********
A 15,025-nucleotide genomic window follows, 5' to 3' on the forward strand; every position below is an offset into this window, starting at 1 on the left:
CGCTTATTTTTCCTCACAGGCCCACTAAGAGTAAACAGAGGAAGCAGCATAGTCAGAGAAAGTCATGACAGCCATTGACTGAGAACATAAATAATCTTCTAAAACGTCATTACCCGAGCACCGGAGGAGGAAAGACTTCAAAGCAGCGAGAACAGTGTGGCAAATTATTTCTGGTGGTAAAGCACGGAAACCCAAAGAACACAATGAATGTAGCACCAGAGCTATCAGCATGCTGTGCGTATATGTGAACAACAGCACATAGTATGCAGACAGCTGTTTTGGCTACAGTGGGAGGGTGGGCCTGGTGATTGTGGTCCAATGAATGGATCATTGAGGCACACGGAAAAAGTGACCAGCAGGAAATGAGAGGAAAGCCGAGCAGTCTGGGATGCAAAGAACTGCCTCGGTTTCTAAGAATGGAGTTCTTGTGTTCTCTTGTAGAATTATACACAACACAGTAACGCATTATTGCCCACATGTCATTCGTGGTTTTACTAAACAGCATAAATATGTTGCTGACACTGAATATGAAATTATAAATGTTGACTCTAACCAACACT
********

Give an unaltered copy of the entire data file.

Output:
A 15,025-nucleotide genomic window follows, 5' to 3' on the forward strand; every position below is an offset into this window, starting at 1 on the left:
CGCTTATTTTTCCTCACAGGCCCACTAAGAGTAAACAGAGGAAGCAGCATAGTCAGAGAAAGTCATGACAGCCATTGACTGAGAACATAAATAATCTTCTAAAACGTCATTACCCGAGCACCGGAGGAGGAAAGACTTCAAAGCAGCGAGAACAGTGTGGCAAATTATTTCTGGTGGTAAAGCACGGAAACCCAAAGAACACAATGAATGTAGCACCAGAGCTATCAGCATGCTGTGCGTATATGTGAACAACAGCACATAGTATGCAGACAGCTGTTTTGGCTACAGTGGGAGGGTGGGCCTGGTGATTGTGGTCCAATGAATGGATCATTGAGGCACACGGAAAAAGTGACCAGCAGGAAATGAGAGGAAAGCCGAGCAGTCTGGGATGCAAAGAACTGCCTCGGTTTCTAAGAATGGAGTTCTTGTGTTCTCTTGTAGAATTATACACAACACAGTAACGCATTATTGCCCACATGTCATTCGTGGTTTTACTAAACAGCATAAATATGTTGCTGACACTGAATATGAAATTATAAATGTTGACTCTAACCAACACT